Preventing the Spread of C. diff Bacteria

In a nutshell…
“C. diff” bacteria can infect the human gut, causing a life-threatening illness. People with weakened immune systems and those who have recently taken antibiotics are most at risk for infection. Understanding how C. diff exists in the environment and spreads can help you avoid serious illness.


C. diff exists as stable spores outside of the human body. Inside the gut, the bacterium acts as an “opportunistic” organism causing infection in patients who are vulnerable as a result of previous illnesses or immune system deficiencies.

“C. diff” is the antimicrobial-resistant bacteria Clostridioides difficile.1 It causes symptoms ranging from diarrhea to life-threatening colon inflammation. According to the Centers for Disease Control and Prevention (CDC), C. diff causes about half a million illnesses and nearly 15,000 deaths annually. People of any age may become sick. C. diff infections cost Americans about $5.4 billion annually. C. diff is passed from person to person by the oral-fecal route. That is why it is important to wash hands thoroughly after using the bathroom and before preparing or eating meals. 

Although most healthy adults who contact C. diff do not get sick, they may pass the bacteria to others who may. People most vulnerable to C. diff have weakened immune systems or have recently taken antibiotics. These conditions provide the “opportunity” for C. diff infection, along with being at least 65 years of age; having been hospitalized recently; or having had a previous infection with C. diff, or exposure to it.

C. diff is a Very “Difficult” Bacterium

Difficile” is French for difficult, an apt label for this pathogen. Outside the human body, C. diff exists as stable spores. These can last on surfaces and in soils for months to years. Once in the human digestive system, spores are activated and are resistant to most commonly used antibiotics for intestinal diseases, thus making treatment “difficult.” Fidaxomicin and vancomycin are antibiotics prescribed for first-time C. diff infections. These antibiotics kill C. diff in the gut and reduce toxins from the bacterium. For recurring cases, patients may receive “fecal microbiota transplants.” These can help restore healthy gut bacteria.2

A Word about Hand Sanitizers

C. diff spores are resistant to alcohol, which is the active ingredient in many hand sanitizers. For that reason, hand washing with soap and water is the preferred method of removing C. diff. According to an article in Harvard Health Publishing, while soap doesn’t kill the spores, vigorous scrubbing with soap and water and thorough rinsing can physically remove many of them.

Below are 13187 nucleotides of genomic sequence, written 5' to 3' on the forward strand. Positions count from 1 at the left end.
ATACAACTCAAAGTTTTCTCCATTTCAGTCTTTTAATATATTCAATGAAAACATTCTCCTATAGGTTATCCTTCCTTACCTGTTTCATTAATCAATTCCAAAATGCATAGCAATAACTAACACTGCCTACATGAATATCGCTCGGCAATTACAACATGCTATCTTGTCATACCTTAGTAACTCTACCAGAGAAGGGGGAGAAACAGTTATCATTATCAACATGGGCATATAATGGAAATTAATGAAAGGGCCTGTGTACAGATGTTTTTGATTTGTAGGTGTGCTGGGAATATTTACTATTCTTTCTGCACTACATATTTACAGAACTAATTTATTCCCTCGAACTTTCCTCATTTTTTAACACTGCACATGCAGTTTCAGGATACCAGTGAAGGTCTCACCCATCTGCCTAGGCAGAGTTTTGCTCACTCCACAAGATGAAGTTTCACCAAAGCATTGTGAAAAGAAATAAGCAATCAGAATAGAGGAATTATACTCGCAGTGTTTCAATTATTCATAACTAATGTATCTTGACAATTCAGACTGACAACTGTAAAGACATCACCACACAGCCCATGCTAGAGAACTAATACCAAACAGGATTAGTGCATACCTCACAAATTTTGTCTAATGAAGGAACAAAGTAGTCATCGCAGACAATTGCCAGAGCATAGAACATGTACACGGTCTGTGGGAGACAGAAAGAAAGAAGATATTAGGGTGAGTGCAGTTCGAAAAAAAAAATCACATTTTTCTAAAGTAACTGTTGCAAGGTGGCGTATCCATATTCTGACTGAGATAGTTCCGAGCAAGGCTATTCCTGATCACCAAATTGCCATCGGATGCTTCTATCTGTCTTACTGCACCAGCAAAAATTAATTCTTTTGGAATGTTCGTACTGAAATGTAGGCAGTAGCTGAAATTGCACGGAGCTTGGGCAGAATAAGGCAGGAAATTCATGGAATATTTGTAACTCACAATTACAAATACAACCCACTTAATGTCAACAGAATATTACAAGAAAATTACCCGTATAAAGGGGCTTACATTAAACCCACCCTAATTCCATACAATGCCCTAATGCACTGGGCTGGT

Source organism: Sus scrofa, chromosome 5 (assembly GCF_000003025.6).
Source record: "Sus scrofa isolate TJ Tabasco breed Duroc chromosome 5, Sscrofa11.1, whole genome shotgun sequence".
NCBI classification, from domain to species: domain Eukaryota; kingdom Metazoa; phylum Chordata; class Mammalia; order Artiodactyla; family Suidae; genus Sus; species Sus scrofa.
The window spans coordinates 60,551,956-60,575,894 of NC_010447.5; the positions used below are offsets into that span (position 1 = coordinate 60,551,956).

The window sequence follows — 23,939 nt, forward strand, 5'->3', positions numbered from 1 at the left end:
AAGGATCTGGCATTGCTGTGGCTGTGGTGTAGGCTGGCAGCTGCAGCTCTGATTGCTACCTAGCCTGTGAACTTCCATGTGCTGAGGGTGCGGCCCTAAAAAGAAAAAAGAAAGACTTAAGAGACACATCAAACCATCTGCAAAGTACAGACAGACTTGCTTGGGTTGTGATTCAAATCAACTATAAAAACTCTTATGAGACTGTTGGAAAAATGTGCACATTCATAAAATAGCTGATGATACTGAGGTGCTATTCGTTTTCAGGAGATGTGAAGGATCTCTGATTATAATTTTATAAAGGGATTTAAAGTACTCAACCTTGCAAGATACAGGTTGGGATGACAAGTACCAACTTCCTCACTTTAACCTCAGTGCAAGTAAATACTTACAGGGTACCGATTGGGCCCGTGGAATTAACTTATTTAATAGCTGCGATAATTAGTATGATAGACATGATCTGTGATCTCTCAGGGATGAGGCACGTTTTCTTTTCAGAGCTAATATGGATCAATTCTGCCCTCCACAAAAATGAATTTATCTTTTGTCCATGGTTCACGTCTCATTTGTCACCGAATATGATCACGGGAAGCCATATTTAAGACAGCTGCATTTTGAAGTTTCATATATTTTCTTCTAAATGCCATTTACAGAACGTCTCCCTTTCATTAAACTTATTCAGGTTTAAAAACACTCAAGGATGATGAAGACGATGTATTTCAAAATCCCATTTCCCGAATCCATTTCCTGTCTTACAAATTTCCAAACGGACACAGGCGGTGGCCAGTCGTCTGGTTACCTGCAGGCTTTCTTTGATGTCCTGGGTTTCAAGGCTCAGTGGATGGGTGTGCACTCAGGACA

C. diff may be spread when an infected patient is moved, for example, from a long term care facility to an acute care facility with no advance notice of the patient’s infection. Infected hospital patients must be isolated. They should be given their own bathrooms. Caregivers must wear gloves and gowns. To decontaminate surfaces in patient rooms, hospitals apply disinfectants that kill the organisms and spores.  The Environmental Protection Agency has a list of approved products. CDC notes a solution of one part chlorine bleach and nine parts water (10% concentration) is effective against C. diff on frequently touched surfaces. Clothing and linens contaminated with C. diff should be washed with chlorine bleach, if possible.

Raising Awareness of C. diff 

The C. diff Foundation has designated November “Clostridium difficile Awareness Month.” The foundation’s website is promoting C. diff education, noting that “Most patients and their families, until being told they have a C. difficile infection, have little to no knowledge of this infectious disease.” 

Meanwhile, ongoing measures to control infection are critical. And that brings us to some good news. In a 2018 report, CDC noted a 12% decrease in C. diff infections between 2017 and 2018 in US acute care hospitals. That’s a trend in the right direction in anybody’s book. 

Barbara M. Soule, RN, MPA, CIC, FSHEA, FAPIC is an Infection Preventionist and a member of the Water Quality & Health Council.

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1Clostridioides difficile used to be known as Clostridium difficile, according to the CDC. It appears that the former name continues to be used in some instances.

2Heimann, Cruz Aquilar, Mellinghof, Vehreschild (2018). Economic burden and cost-effective management of Clostridium difficile infections. Med Mal Infect, 48 (1) 23-29. Abstract available online: